Bo-Katan and Gideon’s battle continues and despite her obvious skill as a warrior, Moff Gideon once again bests her. Then, in a frankly shocking moment, he crushes the Darksaber. Talk about a relic that was not treated with the reverence it was given in previous seasons of this show and others! He’s about to defeat her when Mando and Grogu show up to help Bo by shooting Gideon. The coast is now clear. The Mandalorians, including Axe Woves, all fly to safety as the ship comes crashing down. Flames engulf and, we think, burn Moff Gideon to a crisp—but Mando, Grogu and Bo-Katan are still there. They do their best to shield themselves but it doesn’t look like it will work… until Grogu uses the Force to divert the flames away from them. It’s a very cool moment that loses its magic when you realize, “Wait, haven’t we seen this exact same thing before?” Yes! 16 episodes ago, in the season one finale, Grogu also saved Mandalorian and a female warrior friend who shall not be named by using the Force to stop fire. So it’s a solid moment but not quite the payoff the episode wants it to be.
The deed is done. Moff Gideon has been defeated and the season’s epilogue stars the same way the season itself began, with Paz Viszla’s son, Ragnar, being inducted into the Mandalorian way (wasn’t he already though?). Only this time, it’s happening in the Living Waters. Mando asks if Grogu can also be sworn in only to be met with the same answer from the Armorer: he can’t speak, so he can’t take the creed. Mando brings up some rule we haven’t heard yet about “parental permission” and since we don’t know who Grogu’s parents are, he offers to officially adopt him. That idea, the Armorer likes. She makes it official and names him Din Grogu, Mandalorian Apprentice. (Side note, while Din Grogu surely sounds better, shouldn’t it be Grogu Djarin? It’s Clan Kryze, not Clan Bo-Katan, right? And do they fuck in the helmets? Mandalorians have weird rules.)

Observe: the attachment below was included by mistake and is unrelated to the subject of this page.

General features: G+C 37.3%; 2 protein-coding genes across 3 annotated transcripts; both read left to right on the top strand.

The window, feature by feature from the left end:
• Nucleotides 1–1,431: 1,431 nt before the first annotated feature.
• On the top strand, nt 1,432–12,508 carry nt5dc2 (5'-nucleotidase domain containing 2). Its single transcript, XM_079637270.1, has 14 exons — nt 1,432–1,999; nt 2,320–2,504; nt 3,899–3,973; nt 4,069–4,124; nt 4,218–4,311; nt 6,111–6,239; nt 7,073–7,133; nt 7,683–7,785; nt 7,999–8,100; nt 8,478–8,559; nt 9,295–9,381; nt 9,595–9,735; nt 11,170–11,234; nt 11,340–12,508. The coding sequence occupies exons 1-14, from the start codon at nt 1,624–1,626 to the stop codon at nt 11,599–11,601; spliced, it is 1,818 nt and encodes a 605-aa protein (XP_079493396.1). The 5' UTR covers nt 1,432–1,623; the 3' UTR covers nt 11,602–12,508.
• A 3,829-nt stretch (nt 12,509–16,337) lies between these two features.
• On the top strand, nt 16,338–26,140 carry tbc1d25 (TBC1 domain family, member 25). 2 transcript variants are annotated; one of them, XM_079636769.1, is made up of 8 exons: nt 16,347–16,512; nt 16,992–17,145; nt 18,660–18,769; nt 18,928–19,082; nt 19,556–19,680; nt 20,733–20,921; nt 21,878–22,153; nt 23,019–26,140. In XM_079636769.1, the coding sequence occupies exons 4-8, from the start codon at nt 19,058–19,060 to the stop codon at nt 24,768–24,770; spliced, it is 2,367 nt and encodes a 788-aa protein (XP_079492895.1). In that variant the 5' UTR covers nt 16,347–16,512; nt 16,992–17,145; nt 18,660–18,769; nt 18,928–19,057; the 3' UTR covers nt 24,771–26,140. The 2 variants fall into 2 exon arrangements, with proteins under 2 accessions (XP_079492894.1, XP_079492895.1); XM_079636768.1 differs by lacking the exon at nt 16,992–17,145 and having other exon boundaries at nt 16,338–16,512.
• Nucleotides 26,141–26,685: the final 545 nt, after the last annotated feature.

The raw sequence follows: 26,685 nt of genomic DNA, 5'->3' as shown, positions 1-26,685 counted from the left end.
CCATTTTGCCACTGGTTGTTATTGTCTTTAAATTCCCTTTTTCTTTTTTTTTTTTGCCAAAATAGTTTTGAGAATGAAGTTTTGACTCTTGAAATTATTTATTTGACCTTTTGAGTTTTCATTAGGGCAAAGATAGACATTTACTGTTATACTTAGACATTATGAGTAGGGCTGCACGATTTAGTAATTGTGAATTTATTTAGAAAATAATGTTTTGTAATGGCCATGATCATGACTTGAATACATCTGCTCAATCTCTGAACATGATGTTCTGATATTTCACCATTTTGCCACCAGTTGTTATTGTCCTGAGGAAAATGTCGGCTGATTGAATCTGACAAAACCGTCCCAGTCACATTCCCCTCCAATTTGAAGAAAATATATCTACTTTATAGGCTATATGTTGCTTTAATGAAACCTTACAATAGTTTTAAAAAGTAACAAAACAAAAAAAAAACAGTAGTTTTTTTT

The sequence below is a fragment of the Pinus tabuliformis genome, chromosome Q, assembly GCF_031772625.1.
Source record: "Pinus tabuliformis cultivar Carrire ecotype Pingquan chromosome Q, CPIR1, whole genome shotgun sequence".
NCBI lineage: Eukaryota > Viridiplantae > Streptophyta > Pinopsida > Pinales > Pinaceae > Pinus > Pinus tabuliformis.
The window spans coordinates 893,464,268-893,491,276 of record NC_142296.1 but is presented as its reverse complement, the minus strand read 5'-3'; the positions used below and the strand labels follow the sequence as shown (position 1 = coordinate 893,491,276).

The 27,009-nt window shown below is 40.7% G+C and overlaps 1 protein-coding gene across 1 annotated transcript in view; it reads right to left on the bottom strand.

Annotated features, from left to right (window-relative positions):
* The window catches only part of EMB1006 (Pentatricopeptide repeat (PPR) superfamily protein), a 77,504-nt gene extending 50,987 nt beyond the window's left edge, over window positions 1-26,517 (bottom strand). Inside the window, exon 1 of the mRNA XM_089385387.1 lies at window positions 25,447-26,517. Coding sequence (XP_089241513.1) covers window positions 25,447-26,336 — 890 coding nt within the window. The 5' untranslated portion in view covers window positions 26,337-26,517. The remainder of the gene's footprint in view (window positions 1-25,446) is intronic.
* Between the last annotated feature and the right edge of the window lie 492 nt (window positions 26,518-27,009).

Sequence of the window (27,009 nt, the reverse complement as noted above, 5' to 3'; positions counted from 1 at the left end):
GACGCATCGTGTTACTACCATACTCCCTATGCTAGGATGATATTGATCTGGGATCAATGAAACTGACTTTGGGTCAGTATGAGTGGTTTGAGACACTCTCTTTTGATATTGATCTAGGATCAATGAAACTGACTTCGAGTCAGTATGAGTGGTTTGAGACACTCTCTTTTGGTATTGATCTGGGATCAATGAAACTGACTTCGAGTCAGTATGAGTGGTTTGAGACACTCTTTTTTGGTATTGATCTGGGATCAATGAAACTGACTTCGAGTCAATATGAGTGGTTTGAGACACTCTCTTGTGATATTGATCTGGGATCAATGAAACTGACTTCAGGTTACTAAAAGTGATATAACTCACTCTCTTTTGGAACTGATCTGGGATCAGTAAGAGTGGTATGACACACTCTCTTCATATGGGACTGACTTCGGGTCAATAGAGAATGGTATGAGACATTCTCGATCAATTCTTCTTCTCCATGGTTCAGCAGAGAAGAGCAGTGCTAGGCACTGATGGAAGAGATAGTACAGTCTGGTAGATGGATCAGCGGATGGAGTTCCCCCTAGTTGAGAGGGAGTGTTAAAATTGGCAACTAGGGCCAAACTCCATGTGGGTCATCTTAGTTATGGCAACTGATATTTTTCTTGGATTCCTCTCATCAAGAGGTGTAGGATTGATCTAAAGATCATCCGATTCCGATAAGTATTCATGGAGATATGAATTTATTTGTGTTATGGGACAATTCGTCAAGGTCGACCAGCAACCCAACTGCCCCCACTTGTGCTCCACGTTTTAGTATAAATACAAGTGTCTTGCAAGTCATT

The Armorer demands Mando take Grogu on journeys, just as his teacher did for him. And as Grogu basks in his newfound family, he seems to see something in the water. The camera dives deep and, yes, that Mythosaur is still there. Will it be ridden? Will it emerge? These are questions for another time.
On Mandalore, Bo-Katan and the Armorer relight the Great Forge, marking the official return (oh! The episode title!) of Mandalorians to Mandalore. Our Mandalorian and his now son, Grogu, aren’t there though. They’re off on some adventures. First, a stop at Adelphi base for a chat with Carson Teva (and a cameo by Dave Filoni). Mando offers up his services to help police the Outer Rim from Imperial remnants and though Teva knows the New Republic will never sanction that, they make an unspoken pact. Mando doesn’t want to just be a bounty hunter anymore. He can’t. Not with a son to take care of.
On Nevarro, Greef Karga gives Mando a home of his own to use as he pleases, and Mando returns the favor with a new and improved IG-11, who’ll be the town marshall it so desperately needs. And so Mando and Grogu head to their new home where they can kick up their feet and hang out, waiting for the next adventure to arrive. It’s such a storybook ending, we even get a classic iris out.
And that’s it. No end credit scene. No Jedi. No big reveal. Just the main storyline of the season, the return of Mandalore, completed. Our heroes? Content and safe. And that’s okay. We don’t need big, huge, surprises in our storytelling. Just cohesion and “The Return” had, well, some of that.
Now, with season three over, we can look at it as a whole and say it was rather uneven. It’s almost like showrunner Jon Favreau wasn’t sure about how fast to tell this story about Mandalore’s return, and so he forced in all these other little side stories just to pad out the season. (Remember Dr. Pershing? Remember Lizzo? Did those really add much in the end?) Frankly, the eight episodes felt a little sloppy. And yet, there was lots of Star Wars fun to be had and now the Mandalorians are officially back on Mandalore. That’s a fairly huge story piece for the Star Wars galaxy ahead. We’ll take that, moving into Ahsoka—and, probably, a fourth season of The Mandalorian too.